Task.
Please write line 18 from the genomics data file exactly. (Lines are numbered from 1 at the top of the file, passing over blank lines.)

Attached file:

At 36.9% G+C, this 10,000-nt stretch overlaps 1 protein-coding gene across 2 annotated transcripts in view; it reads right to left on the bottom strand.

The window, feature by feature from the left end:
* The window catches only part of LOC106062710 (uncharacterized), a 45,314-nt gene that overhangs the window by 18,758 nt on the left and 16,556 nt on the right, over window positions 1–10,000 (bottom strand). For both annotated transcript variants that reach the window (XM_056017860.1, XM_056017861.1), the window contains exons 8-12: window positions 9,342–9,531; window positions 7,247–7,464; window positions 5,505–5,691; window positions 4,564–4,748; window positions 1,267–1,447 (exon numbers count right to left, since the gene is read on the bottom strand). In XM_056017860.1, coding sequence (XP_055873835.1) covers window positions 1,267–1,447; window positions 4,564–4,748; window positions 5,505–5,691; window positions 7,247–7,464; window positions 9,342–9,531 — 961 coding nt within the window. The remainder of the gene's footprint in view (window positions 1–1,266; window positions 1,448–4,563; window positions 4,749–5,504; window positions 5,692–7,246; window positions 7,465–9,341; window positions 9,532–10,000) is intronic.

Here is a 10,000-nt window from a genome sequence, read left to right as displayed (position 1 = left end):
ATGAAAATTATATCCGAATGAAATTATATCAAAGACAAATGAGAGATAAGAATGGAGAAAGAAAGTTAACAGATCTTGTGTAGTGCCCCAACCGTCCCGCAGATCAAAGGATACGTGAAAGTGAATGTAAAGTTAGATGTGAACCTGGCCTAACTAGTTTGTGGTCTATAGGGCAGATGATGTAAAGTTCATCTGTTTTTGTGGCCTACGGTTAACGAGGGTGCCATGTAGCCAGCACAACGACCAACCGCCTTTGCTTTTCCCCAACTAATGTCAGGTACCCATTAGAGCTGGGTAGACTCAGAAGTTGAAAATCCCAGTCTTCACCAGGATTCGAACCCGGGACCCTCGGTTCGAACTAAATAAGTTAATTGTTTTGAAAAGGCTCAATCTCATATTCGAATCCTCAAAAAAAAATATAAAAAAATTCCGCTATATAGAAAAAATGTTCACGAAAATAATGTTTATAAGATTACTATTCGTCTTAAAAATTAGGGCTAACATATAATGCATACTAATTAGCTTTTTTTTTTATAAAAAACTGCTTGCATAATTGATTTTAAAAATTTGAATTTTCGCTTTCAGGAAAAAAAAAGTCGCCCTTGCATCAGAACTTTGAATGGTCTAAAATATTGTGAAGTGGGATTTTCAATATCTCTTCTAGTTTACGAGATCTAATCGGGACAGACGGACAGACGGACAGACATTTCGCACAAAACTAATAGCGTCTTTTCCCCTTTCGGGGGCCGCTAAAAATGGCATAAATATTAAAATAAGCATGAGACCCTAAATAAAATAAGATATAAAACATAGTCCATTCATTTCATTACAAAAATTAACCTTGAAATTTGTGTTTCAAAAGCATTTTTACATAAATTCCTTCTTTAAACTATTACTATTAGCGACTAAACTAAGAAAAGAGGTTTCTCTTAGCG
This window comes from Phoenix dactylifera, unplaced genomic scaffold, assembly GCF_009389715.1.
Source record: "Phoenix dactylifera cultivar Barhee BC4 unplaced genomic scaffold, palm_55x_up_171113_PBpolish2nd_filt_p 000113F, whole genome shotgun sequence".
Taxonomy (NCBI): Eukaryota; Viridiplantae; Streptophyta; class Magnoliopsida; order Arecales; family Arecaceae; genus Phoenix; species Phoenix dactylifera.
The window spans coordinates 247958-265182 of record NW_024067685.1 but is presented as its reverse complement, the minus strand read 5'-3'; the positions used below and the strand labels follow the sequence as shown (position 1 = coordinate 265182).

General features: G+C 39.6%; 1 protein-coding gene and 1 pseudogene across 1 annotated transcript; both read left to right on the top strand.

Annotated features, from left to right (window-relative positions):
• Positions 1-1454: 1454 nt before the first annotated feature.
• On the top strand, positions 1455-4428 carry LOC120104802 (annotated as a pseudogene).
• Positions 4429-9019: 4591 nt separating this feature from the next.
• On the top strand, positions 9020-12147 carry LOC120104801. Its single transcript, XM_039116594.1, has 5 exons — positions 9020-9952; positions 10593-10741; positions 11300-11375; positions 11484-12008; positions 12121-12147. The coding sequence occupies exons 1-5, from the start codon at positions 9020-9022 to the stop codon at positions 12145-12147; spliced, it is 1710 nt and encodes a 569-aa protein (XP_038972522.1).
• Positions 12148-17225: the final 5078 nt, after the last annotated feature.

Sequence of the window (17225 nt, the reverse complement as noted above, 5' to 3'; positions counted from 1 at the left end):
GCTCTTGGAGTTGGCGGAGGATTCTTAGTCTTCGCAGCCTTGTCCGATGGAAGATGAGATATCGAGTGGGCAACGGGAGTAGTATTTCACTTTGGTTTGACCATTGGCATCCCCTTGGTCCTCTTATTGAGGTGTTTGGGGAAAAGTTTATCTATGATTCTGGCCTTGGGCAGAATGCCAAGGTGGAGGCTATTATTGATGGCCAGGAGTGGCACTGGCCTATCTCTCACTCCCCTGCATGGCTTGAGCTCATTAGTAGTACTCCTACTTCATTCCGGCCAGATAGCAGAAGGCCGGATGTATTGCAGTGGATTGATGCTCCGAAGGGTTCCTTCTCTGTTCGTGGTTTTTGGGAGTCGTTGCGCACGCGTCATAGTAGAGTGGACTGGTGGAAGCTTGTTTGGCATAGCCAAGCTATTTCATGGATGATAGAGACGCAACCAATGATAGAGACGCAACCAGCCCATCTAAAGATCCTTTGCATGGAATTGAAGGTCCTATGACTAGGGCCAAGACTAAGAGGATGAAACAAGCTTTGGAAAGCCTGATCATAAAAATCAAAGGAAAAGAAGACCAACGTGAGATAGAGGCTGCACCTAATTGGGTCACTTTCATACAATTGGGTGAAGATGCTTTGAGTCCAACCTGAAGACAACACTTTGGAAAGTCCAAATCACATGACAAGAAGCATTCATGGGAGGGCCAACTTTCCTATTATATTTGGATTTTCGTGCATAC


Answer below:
GCTCTTGGAGTTGGCGGAGGATTCTTAGTCTTCGCAGCCTTGTCCGATGGAAGATGAGATATCGAGTGGGCAACGGGAGTAGTATTTCACTTTGGTTTGACCATTGGCATCCCCTTGGTCCTCTTATTGAGGTGTTTGGGGAAAAGTTTATCTATGATTCTGGCCTTGGGCAGAATGCCAAGGTGGAGGCTATTATTGATGGCCAGGAGTGGCACTGGCCTATCTCTCACTCCCCTGCATGGCTTGAGCTCATTAGTAGTACTCCTACTTCATTCCGGCCAGATAGCAGAAGGCCGGATGTATTGCAGTGGATTGATGCTCCGAAGGGTTCCTTCTCTGTTCGTGGTTTTTGGGAGTCGTTGCGCACGCGTCATAGTAGAGTGGACTGGTGGAAGCTTGTTTGGCATAGCCAAGCTATTTCATGGATGATAGAGACGCAACCAATGATAGAGACGCAACCAGCCCATCTAAAGATCCTTTGCATGGAATTGAAGGTCCTATGACTAGGGCCAAGACTAAGAGGATGAAACAAGCTTTGGAAAGCCTGATCATAAAAATCAAAGGAAAAGAAGACCAACGTGAGATAGAGGCTGCACCTAATTGGGTCACTTTCATACAATTGGGTGAAGATGCTTTGAGTCCAACCTGAAGACAACACTTTGGAAAGTCCAAATCACATGACAAGAAGCATTCATGGGAGGGCCAACTTTCCTATTATATTTGGATTTTCGTGCATAC